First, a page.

As Co-Founder of a company that makes cleaning tools, I am certainly no less busy during the coronavirus crisis. In fact, we’re a company that prides ourselves on creativity and moving quickly so we’ve been busy working on some pretty big changes the last few weeks. This would be a challenge (albeit a fun one) in a normal office setting, but that’s not what’s happening. The biggest challenge for me has been managing my own anxiety so that I can be my best self for my company and my family. 

The first two weeks of work from home were an adjustment. We still had our nanny so my husband and I set up our own workspaces, I made a schedule for the kids’ day, we said goodbye in the morning and minus a few naked kids running in on conference calls, we had a full work day and then family dinner every night. I was appreciating that this act of God forced us to slow down and just be together.  Then things started to get pretty intense in the NYC area. More people in my small town were falling ill.

Our new world is much less darling.  My husband and I split the day in half. One works 8-1, the other 1-6. This is how we’re doing our very best to give our kids the full attention they need and deserve while attempting to be present and give the same amount of time to our businesses. We are one of those households with very strict, very limited screen time rules and are struggling with all of school being moved online. My kids are 6 (first grade) and 4 (preschool), so the amount and level of workload is very manageable. But we still feel stressed out that they aren’t getting nearly the same level of instruction, too much time watching TV, and that we’re constantly distracted by work.

We have stress about this, the virus’s effect on people, our friends that work in healthcare, our parents and family, the economy – the list goes on.  We do our best to speak logically about it all to our children, but the biggest struggle for me right now – holding it together so my kids don’t see how scared I really am. I truly think the worst thing I could do is put my stress on them, so here is what I am doing to try and manage it.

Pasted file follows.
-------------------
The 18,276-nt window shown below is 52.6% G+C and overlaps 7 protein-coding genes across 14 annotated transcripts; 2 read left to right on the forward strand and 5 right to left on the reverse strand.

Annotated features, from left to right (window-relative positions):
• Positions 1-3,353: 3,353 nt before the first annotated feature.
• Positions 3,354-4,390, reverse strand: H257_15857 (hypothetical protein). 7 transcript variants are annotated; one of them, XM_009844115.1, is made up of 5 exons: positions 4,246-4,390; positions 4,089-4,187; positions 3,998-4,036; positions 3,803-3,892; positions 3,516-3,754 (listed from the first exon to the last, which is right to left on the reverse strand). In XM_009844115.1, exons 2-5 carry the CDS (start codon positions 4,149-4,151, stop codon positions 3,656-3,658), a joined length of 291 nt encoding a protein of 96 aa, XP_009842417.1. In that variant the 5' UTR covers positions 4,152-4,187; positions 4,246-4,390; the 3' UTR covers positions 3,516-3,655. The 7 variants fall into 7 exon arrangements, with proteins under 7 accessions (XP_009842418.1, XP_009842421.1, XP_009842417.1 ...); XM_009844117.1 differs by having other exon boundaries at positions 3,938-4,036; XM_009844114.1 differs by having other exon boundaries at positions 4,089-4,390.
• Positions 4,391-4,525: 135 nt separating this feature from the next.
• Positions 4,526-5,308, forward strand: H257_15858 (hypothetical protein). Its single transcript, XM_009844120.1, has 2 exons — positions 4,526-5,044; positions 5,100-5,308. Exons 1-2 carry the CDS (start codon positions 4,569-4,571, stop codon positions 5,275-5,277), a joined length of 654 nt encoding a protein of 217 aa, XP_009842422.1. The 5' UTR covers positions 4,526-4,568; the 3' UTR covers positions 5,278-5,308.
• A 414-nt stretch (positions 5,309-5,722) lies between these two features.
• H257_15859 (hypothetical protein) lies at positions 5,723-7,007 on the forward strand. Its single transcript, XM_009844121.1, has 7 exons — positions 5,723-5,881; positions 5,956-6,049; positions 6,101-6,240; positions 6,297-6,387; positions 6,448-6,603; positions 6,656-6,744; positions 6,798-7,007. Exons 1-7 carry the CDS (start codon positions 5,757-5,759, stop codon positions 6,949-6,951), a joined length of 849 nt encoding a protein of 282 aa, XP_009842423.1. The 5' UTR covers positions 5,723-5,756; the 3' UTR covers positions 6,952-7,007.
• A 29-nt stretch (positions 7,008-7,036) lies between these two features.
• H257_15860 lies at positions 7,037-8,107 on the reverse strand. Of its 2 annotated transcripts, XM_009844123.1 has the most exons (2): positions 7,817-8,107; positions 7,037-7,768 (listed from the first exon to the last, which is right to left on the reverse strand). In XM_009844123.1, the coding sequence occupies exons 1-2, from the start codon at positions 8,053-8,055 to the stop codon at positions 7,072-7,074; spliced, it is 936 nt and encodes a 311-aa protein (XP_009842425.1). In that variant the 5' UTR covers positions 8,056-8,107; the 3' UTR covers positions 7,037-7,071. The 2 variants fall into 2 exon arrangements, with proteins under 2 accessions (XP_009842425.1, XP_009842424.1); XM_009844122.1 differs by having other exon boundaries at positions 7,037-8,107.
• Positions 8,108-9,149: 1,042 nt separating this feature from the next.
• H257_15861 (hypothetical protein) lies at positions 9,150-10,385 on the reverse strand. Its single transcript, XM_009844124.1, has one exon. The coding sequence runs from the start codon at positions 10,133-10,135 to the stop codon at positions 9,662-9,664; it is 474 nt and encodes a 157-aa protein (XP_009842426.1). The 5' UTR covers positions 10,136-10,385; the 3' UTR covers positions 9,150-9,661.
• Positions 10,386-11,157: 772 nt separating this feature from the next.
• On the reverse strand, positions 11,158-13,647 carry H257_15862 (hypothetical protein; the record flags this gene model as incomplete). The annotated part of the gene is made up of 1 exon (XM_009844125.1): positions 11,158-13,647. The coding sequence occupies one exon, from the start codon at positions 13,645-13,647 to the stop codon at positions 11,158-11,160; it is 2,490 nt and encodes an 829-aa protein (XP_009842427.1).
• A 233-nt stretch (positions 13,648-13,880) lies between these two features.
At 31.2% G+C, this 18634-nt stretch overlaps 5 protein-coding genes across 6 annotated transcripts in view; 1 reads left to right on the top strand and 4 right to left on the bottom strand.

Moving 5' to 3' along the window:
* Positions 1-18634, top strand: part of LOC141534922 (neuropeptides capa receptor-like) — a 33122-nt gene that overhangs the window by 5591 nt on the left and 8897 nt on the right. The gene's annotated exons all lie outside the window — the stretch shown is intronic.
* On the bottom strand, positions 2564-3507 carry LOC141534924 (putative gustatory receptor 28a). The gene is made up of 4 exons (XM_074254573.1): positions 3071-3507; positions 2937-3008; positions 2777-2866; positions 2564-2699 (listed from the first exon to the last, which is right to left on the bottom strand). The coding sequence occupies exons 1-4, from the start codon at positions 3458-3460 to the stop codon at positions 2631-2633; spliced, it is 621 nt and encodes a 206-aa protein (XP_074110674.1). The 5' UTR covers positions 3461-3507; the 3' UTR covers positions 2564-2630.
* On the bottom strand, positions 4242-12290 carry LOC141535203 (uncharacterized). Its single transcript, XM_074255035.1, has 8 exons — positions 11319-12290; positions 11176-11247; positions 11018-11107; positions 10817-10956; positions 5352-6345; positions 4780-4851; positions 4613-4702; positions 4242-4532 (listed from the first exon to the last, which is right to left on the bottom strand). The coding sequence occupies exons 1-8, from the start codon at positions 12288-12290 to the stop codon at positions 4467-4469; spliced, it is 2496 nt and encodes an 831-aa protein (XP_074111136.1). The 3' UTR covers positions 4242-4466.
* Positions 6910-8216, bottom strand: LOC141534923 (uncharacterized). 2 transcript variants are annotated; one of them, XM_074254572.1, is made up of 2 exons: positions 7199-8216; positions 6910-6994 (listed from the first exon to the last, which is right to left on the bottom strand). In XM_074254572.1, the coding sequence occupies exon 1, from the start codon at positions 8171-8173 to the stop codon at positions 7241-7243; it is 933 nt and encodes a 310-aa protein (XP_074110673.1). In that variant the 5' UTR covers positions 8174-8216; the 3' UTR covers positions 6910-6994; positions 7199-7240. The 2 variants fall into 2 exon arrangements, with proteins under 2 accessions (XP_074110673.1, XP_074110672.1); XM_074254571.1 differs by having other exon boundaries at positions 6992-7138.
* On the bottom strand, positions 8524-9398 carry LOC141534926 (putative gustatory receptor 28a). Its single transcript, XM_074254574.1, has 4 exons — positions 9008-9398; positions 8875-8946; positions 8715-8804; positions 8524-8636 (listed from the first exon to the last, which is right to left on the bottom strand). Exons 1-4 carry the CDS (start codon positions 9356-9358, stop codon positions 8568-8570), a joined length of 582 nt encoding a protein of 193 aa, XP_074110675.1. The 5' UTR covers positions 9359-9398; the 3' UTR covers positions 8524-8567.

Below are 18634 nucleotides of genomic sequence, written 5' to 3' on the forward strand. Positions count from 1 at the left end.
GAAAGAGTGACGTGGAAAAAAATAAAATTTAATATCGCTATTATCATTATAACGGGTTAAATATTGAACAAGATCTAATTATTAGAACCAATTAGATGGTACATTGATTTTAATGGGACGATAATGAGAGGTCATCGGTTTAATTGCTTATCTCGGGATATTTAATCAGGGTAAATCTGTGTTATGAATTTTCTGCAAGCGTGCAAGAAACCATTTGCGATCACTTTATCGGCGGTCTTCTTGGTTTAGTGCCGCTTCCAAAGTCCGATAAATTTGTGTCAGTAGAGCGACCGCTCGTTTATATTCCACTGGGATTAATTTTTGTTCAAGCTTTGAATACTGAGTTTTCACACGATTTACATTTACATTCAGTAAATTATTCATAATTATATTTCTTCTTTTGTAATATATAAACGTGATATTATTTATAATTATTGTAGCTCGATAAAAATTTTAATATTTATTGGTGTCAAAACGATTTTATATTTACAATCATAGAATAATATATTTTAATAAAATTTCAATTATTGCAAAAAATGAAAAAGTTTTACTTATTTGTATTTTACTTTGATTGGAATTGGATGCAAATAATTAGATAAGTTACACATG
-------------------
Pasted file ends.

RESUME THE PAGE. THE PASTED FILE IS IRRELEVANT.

• Talking to my husband and friends about my feelings. Don’t hold it all in. You are not doing yourself or them any favors. 
  • Write. I’m not someone who journals but a good friend suggested I write down what makes me feel anxious and then what I am doing to address it.  
  • Exercise. When I am on kid duty, we are doing exercise videos, making ninja courses in the back yard, they ride bikes while I run. You need the blood flow and endorphins to get through this.   
  • When you’re at work be at work.  As a mom it’s really hard to hear the arguments, the sibling brawls, the boo-boos, and not get involved. It’s really hard not to jump in to try to help. My limited work time is mine and I need to respect it. That way when I am with my kids, I try to keep the same mindset, my time with them is theirs. 
  • Forgive yourself. Your kids are probably going to watch more TV. You don’t have to be the mom that comes up with amazing crafts. You just need to take care of your family’s basic human needs and share love. I have moments of happiness where I feel like I dealt with my top priorities for the day and can now focus on my kids, and moments of fog and fatigue where everything is wrapped up together. There will be ups and downs. You are doing great, mama. 
  • Fill your bucket. You don’t have to do any of the things above unless you want to. Find something that brings you personal joy that has nothing to do with work or family.  For me, I love the creative outlet that cooking provides. 
  • Come up with a mantra. You have to find something that speaks to you. It doesn’t have to be complicated or poetic, but it has to be something that can have an effect on you when it needs to. When I’m at my worst I repeat: We are healthy. We are together. It just simplifies everything for me. 


  • Heather Kauffman

    Co-Founder & Chief Innovation Officer

    Full Circle Home

    China may seem an unlikely market in which to craft a solution for solving “the throwaway culture,” as Heather Kauffman likes to refer to it. But that’s exactly where she planted her sustainable design roots. As a US-China trade relations expert from the Dept. of Commerce with a focus on helping US manufacturers export to China, Kauffman flipped the switch in her 20s – moving to Shanghai, with no plans. Since childhood, she was always conscious of her environmental impact, earning the nickname “Captain Planet.” With the move to Shanghai, her vision for the world she wanted to live in started coming together. Kauffman saw an opportunity to have an impact on how we live at home and on the community at large by creating products – those that are not only sustainable but have the best features, while still being accessible to most consumers. Thus, Full Circle was born.

    A few years later, Kauffman and Co-founder Tal Chitayat took their brainchild, Full Circle, to New York, where the certified B-Corp is now based and taking on new product categories, making more sustainable solutions for everyday use that, thanks to her design sensibility, happen to be beautiful, too. Becoming a mom deepened Kauffman’s commitment to living and doing things better – at home and at work. Today, the company has seen 131% growth year-over-year and is signing on new retailers such as Target, The Container Store, and the Grove Collaborative, in 20 different countries across the world.